Apollo, who is shown at the center, was one of the principle deities of the Greeks. He was the son of Zeus and Leto and the twin brother of Diana, the goddess of the hunt. Although mainly known as the god of the sun and prophecy, here he is depicted as Apollo Musagetes, the leader of the nine Muses, female divinities who presided over the arts and sciences. Each Muse is shown with her attribute. For example, Euterpe, Muse of lyric poetry, holds a paired flute, and Thalia, Muse of comedy, holds an actor's mask.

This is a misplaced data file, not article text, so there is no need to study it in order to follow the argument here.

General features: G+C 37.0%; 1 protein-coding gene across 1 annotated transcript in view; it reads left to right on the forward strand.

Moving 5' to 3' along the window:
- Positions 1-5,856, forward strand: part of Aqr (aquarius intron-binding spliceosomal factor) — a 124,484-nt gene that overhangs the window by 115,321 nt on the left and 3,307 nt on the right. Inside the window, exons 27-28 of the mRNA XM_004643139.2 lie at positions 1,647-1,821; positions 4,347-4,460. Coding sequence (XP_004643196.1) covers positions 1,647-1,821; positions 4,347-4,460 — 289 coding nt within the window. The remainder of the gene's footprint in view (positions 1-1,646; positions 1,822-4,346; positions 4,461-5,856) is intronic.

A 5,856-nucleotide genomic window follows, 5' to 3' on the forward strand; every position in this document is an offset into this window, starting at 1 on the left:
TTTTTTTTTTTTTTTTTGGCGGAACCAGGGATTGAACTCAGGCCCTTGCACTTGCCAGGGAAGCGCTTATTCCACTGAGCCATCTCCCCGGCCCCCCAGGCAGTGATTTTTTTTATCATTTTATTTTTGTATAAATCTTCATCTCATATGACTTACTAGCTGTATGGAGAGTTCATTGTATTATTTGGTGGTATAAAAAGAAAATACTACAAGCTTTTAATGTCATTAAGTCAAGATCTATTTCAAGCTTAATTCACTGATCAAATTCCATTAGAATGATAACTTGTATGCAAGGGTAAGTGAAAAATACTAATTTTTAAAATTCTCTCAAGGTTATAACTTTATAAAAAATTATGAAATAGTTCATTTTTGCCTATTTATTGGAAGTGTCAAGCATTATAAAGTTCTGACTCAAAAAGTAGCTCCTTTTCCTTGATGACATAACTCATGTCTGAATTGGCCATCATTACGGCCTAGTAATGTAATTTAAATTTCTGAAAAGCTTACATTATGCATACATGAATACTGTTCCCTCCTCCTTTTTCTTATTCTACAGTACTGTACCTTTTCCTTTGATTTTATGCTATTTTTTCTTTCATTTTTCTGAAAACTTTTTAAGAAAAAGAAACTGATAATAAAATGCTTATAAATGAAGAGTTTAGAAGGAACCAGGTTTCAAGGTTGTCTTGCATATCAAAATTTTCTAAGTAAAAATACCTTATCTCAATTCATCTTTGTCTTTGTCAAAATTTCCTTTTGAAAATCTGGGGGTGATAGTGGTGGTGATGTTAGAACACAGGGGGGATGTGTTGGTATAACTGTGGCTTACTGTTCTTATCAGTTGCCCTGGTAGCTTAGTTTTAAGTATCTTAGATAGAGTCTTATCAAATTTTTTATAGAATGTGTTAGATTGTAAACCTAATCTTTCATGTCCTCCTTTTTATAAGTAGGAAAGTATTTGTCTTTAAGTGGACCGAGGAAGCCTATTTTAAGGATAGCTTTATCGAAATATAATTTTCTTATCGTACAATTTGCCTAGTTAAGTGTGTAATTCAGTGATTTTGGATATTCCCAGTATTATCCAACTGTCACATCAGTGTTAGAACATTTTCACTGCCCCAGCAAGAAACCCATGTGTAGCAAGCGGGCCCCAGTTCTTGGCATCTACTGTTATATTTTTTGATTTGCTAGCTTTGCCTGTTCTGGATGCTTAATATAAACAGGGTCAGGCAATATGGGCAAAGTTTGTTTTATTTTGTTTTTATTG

Plaques like this were sometimes framed as independent artworks, but were also inserted into wall panels, chimneypieces and mantels, and furniture. Each of the white figures was cast in clay in a separate mold and then applied to the colored plaques. In this way, each figure could be used as needed, either mounted individually on single small plaques or vases, or arranged in different groups. This interchangeability of decorative elements was a progressive factory procedure devised by Wedgwood that permitted a variety of different objects to be made easily from preexisting elements.